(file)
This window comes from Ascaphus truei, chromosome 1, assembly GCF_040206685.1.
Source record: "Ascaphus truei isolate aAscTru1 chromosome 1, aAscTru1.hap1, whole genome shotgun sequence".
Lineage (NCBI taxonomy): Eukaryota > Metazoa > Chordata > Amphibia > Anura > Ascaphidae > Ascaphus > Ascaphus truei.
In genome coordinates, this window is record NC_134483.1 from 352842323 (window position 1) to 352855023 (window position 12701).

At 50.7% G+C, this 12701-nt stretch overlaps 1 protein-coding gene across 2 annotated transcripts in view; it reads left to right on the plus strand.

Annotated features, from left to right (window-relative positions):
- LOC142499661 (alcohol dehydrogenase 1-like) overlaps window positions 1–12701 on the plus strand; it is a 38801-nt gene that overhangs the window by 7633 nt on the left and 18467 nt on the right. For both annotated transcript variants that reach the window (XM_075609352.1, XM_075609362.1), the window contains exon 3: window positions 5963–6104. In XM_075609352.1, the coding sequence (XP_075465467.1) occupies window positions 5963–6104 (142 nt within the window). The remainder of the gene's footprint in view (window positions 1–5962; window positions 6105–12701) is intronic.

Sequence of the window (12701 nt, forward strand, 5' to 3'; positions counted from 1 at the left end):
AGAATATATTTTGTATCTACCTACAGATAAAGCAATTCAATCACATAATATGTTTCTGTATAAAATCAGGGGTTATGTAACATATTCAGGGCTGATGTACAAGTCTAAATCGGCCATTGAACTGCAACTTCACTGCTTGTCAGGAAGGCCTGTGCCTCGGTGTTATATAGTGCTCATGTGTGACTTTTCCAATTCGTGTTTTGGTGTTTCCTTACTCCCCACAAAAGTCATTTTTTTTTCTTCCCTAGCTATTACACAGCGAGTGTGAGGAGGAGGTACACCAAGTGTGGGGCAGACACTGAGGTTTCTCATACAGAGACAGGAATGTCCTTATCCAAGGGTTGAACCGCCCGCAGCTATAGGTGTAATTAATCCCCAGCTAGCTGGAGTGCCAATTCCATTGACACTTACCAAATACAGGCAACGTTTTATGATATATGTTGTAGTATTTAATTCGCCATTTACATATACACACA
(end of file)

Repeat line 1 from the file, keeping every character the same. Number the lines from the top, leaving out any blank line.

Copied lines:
This window comes from Ascaphus truei, chromosome 1, assembly GCF_040206685.1.